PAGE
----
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True story of a shop owner, Retires after 28 years


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I can't imagine working that many hours... the guy deserves a medal...

that's dedication...

Below is a link to a true story about a shop owner who is retiring after 28 years, working 7 days a week. He is 64 years old. Read it and let me know what you think...

 

http://dailyrecordne...1cc4c03286.html

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Ken, sounds like a good dedicated man and probably a workaholic. As a business man he had no exit plan and never built something of value he could pass on. Hopefully he has some money squirreled away for retirement but probably not a lot since he is planning on continuing to work. I wish him success on the underground storage tank clean up. He is on a small lot and with the property having been a gas station 30 plus years there is a high likelihood that he will not only have soil contamination on his property but both soil and groundwater contamination off-site. When you have off-site contamination it can get real sticky. I hope Washington state has a UST cleanup fund he can participate in or that his insurance helps foot the cleanup. If not the cleanup can wipe him out and turn this property into one of those brownfield locations.

 

Those are all great points. I wonder if this guy has ANY plan for the future. With his phyical condition, it's hard to think he can continue like this.

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  • 2 weeks later...

 

 


Below is a link to a true story about a shop owner who is retiring after 28 years, working 7 days a week. He is 64 years old. Read it and let me know what you think...

http://dailyrecordnews.com/news/article_af756d10-c5a2-11df-be2c-001cc4c03286.html


My business partner started our shop in 1972, thats 38 years ago. In that time, he built an empire and lost it all, and had to start all over again from scratch. It was nearing his 28th year, just like Ken Volland, that everything changed. It was the year he figured out how to finally run his shop profitably, and the year we started our huge leap in sales -- from under $1 million gross to $3.5 million gross three years later.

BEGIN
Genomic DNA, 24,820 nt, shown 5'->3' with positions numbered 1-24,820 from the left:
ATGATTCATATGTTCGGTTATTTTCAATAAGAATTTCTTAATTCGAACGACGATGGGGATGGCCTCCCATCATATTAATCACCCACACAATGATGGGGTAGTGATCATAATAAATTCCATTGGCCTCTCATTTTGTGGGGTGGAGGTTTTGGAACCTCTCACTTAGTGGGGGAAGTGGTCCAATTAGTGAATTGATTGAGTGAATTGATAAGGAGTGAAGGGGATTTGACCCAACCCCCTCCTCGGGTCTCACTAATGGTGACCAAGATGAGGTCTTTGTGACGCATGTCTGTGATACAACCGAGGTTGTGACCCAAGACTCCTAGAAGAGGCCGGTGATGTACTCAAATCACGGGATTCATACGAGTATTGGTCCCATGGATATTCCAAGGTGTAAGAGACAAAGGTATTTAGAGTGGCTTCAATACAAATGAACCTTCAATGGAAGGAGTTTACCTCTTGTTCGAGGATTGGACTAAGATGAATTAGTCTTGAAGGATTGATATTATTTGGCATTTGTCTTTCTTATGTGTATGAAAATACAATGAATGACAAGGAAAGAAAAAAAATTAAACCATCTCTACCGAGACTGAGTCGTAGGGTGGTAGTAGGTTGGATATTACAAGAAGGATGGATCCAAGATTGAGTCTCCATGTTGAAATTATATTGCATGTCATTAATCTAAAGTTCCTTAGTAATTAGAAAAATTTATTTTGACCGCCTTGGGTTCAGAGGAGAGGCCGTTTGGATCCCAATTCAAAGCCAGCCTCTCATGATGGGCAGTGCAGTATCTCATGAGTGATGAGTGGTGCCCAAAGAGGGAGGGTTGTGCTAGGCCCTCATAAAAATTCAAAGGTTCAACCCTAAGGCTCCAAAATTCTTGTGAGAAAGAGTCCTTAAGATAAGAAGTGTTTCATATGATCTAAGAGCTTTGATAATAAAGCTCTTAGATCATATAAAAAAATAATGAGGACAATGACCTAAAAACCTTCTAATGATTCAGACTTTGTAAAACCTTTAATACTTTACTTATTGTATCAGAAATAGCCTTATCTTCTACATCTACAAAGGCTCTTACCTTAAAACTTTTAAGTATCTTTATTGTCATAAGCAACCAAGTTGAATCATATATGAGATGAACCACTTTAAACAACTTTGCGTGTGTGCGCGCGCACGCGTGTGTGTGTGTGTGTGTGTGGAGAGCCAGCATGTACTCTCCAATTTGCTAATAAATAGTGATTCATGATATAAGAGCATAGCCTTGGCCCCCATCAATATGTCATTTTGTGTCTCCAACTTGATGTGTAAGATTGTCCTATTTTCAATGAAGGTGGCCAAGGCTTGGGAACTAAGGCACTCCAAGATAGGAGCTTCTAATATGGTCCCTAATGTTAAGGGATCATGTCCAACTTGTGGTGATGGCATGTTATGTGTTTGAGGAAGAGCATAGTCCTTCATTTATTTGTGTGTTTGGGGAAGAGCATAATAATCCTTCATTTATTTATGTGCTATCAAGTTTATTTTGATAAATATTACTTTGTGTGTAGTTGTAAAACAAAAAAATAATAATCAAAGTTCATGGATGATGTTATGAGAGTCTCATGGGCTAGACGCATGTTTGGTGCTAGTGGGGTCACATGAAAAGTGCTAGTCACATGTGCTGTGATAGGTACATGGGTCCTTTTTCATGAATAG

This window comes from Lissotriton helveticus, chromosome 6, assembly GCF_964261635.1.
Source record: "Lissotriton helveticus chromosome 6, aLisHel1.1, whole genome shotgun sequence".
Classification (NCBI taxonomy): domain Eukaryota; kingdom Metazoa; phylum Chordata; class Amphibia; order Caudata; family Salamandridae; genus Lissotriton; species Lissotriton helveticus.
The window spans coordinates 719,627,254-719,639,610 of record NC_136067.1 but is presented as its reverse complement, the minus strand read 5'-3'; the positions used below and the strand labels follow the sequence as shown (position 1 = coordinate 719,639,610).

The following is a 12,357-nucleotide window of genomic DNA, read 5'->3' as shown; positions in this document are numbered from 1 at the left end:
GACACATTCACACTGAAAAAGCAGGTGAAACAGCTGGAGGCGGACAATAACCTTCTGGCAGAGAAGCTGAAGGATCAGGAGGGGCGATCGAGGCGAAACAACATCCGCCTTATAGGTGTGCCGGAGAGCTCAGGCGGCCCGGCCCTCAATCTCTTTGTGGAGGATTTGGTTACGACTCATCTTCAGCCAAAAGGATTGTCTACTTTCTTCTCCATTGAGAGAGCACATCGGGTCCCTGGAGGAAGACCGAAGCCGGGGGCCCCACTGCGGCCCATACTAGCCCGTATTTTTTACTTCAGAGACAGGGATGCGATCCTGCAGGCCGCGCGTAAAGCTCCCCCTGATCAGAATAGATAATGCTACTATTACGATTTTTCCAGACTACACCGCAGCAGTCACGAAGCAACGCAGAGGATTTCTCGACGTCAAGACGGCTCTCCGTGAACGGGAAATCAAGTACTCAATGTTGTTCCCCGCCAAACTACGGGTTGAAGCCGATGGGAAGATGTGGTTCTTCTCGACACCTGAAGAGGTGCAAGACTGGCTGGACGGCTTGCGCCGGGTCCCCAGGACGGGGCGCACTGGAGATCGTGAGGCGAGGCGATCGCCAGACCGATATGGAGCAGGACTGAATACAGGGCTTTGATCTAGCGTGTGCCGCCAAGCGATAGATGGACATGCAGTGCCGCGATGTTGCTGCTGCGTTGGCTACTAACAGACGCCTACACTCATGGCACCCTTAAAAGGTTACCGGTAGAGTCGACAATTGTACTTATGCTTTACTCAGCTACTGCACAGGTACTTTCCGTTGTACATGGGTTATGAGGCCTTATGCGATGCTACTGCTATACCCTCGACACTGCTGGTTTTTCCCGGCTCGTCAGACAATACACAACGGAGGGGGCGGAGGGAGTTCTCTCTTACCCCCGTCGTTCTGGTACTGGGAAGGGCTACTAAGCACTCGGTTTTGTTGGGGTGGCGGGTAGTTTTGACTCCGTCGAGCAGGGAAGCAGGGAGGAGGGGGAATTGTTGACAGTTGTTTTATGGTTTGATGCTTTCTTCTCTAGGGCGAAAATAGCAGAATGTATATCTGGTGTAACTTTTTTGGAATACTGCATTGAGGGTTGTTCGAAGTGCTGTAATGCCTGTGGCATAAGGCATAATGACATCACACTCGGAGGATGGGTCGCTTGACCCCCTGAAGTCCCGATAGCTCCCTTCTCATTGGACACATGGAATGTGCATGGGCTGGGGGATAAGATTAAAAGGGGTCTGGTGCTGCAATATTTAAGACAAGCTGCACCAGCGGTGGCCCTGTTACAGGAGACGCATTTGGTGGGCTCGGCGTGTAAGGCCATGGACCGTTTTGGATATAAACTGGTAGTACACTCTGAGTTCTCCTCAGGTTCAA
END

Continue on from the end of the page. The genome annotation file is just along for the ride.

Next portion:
What I'm trying to say is, there's no reason to have to get out of the game after 28 years. It's one thing if guys like Ken Volland are ready to retire, but it certainly doesn't read that way. It seems like he's too tired of turning wrenches and has been hit too hard by the sour economy. How long would he keep going if he was managing remotely and making good money? It seems like he genuinely cares about his community and would go on if he wasn't there turning wrenches by himself.

Joe, you said tomorrow's shop owner may be different, but Terry (my business partner) isn't part of the next generation. He just didn't want to have to turn wrenches or struggle anymore so he decided to find a way to run his shop from home so he could spend more time with his grandchildren.

Ultimately, I'm trying to say that even if it's been a hard 28 years or working 7 days a week like Ken, it's still not too late to turn things around. You can spend time with your grandchildren, pursue your hobbies, AND run a successful shop at the same time. I've seen it happen in Terry's life.

-David

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